Home Political science Development Centre Studies Tackling the Policy Challenges of Migration : Regulation, Integration, Development.
Consolidating labour markets
In reducing the negative effect of the lost-labour effect, the first priority is the consolidation of labour markets. In this respect migrant-sending countries play an important role. They can, in particular, put in place policies that aim to reduce the negative impact associated with South-South flows (where generally the negative lost-labour effect dominates the positive remittance effect) while leveraging the positive impact of South-North flows (since the positive remittance effect dominates the negative lost-labour effect). Policy makers are nevertheless constrained since migration policies, especially those that concern migration to OECD countries, are out of their control.
The negative aspect of lost labour is essentially due to the absence of a working labour market, as households cannot adequately compensate for the departure of productive members. It is therefore important that sending countries adopt measures integrating labour markets, locally and nationally. This implies, in particular, a gradual move towards more formal economic activity. The creation of national job centres, for instance, is an effective way of consolidating labour markets while also contributing to the reduction of the lost-labour effect.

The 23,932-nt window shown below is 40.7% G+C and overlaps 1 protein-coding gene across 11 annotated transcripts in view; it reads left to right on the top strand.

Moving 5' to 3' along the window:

Figure 5.4. Labour mobility and development: priorities
Tackling the Policy Challenges of Migration © OECD 2011
Migrant-receiving countries are also well positioned to implement migration policies that leverage the positive impact of labour mobility for development. As explained previously, adding flexibility in migration schemes would reinforce the link between migration and development with the added benefit of not affecting the objectives of migration control. In this respect circular programmes help countries benefit from migration by minimising the lost-labour effect, particularly in the agricultural sector. For the home country, circular migration preserves the continuity of agricultural activities throughout the year, especially when agricultural cycles in the home and receiving countries happen at different times of the year. The opportunity to return each season constitutes an additional factor of income stability for migrants; the steady source of income allows them to invest in their home country.
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